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Thomas Mulcair is driving some folks in Ottawa a bit nuts. It's getting harder to pigeonhole him, and pigeonholing is more or less the national sport of Ottawa.

Usually, he's portrayed in one of two ways: Angry Tom or Tough Tom. Angry Tom is hostage to a barely controlled, hair-trigger temper. Tough Tom is a composed and relentless prosecutor.

But to fairly assess his political prospects, avoiding these stereotypes is a good idea, because he's a far more nuanced personality. And as we head towards the next election, I'm betting that more facets of his personality will come into focus.

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Mr. Mulcair strikes me as someone very well aware of how he comes across, and there's every reason to believe he will be as diligent about this aspect of his leadership as he is other parts of his job.

He is a commanding presence in the House, using words sparingly and with explosive impact. His questions are a sort of political performance art. Less because of the logic or vocabulary on display, which can be impressive, and more because of his knack for finding a compelling tone of voice.

At times stern, outraged, disbelieving or sarcastic, Mr. Mulcair's rhetorical skills are putting food on the table for the NDP right now. And he feeds off his best performances, improving over time.

True, he gets angry. But what seems angry to one set of eyes might seem authentic to another. And voters who crave authenticity are more willing to overlook faux pas.

His appearance at a House of Commons committee a short while ago was a good opportunity to see a display of both his jousting strengths and occasional tonal weaknesses. The Liberals and Conservatives on the Committee were delighted at the opportunity to hold the NDP to account for their use of public funds on what seem like partisan purposes. But as geared up as his opponents were, the NDP Leader himself was pretty ready for the scrap.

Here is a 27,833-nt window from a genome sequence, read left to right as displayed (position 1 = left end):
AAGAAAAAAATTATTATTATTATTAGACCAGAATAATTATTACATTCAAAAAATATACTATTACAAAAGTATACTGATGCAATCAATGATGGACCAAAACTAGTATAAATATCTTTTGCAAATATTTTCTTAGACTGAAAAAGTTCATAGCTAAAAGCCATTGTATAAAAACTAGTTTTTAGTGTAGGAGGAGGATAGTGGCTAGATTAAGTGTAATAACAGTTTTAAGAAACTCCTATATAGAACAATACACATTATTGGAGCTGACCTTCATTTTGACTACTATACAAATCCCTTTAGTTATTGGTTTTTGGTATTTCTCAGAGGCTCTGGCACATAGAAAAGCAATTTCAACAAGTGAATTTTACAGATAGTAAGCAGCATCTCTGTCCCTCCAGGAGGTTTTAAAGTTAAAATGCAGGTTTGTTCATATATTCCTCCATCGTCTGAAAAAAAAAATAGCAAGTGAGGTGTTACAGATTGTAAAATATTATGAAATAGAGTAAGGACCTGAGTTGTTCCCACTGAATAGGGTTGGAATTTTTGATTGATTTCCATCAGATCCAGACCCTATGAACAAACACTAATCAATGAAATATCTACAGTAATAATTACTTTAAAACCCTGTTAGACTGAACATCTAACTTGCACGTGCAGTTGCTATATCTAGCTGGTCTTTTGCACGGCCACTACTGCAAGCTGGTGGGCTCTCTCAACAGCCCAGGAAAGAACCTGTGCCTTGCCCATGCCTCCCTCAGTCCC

Watching his work that day was a bit like watching a knuckle ball pitcher. When his pitches worked, they were impressive to watch, and more or less untouchable by his opponents. But at other moments, he looked extraordinarily hittable – tossing pitches that would be a problem for him in an election campaign.

He wandered back and forth across the line that separates splendid politics from self-immolation. When politicians stay on one side of the line we notice their best qualities: mental agility, clarity of thought and sense of humour. A short trip over the line and the same individual comes off as rude, superior, sarcastic and unlikeable.

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In recent months, there's been some evidence of a shift in Mr. Mulcair's style, an effort to shed the Angry Tom brand. At this year's Parliamentary Press Gallery Dinner, his speech was the evening's highlight – largely because he poked fun at himself, and seemed at ease doing so.

One of the more inaccurate truisms about politics is that "nice guys finish last." Given a choice, voters would rather be charmed than frightened. They won't pick someone charming if they believe that person will be incompetent. But if they judge all other factors more or less equal, then decency, humility and a sense of humour can be an important advantage.

In sum, Mr. Mulcair can play the heavy quite well, but he can also be effective at employing a lighter touch. While he may hear advice to stick with what has worked so well, to leave no skin on his opponents, no anger in the tank, my guess is he will know it's not the best advice. His opponents should not underestimate Mr. Mulcair's determination to shed the caricatures and adapt and improve his already impressive skill as a communicator.

Bruce Anderson is the chairman of polling firm Abacus Data, a regular member of CBC The National's "At Issue" panel and a founding partner of i2 Ideas and Issues Advertising.

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